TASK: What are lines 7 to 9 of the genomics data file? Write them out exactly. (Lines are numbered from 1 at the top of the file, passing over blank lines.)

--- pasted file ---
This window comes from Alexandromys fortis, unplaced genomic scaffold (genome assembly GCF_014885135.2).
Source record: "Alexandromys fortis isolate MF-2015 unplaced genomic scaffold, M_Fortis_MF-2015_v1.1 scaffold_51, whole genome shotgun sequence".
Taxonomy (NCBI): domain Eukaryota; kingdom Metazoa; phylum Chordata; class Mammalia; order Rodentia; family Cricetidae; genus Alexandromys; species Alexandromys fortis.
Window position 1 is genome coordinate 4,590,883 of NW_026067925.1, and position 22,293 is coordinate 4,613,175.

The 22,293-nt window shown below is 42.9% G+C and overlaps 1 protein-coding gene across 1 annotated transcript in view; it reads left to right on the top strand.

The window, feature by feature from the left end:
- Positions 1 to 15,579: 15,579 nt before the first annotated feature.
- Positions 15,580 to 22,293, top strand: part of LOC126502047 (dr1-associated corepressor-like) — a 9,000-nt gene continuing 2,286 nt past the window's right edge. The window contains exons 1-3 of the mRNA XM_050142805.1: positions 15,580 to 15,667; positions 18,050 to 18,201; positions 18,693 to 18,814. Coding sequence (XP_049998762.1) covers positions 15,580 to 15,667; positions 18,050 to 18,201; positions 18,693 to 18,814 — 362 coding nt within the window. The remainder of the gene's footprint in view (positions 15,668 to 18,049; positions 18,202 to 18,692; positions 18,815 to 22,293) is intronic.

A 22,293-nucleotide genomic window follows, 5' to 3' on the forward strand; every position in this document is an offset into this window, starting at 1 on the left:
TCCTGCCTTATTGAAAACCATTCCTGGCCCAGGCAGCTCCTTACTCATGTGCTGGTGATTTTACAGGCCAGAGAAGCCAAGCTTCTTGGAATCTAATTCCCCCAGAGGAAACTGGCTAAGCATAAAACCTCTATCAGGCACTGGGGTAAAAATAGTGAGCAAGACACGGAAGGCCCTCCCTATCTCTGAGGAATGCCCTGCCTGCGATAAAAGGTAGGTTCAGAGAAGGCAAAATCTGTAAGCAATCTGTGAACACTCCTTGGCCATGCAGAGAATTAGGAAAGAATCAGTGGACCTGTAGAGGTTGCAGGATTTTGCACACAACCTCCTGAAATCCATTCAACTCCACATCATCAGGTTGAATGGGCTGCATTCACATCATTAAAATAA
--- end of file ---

- Positions 1 to 15,579: 15,579 nt before the first annotated feature.
- Positions 15,580 to 22,293, top strand: part of LOC126502047 (dr1-associated corepressor-like) — a 9,000-nt gene continuing 2,286 nt past the window's right edge. The window contains exons 1-3 of the mRNA XM_050142805.1: positions 15,580 to 15,667; positions 18,050 to 18,201; positions 18,693 to 18,814. Coding sequence (XP_049998762.1) covers positions 15,580 to 15,667; positions 18,050 to 18,201; positions 18,693 to 18,814 — 362 coding nt within the window. The remainder of the gene's footprint in view (positions 15,668 to 18,049; positions 18,202 to 18,692; positions 18,815 to 22,293) is intronic.

A 22,293-nucleotide genomic window follows, 5' to 3' on the forward strand; every position in this document is an offset into this window, starting at 1 on the left: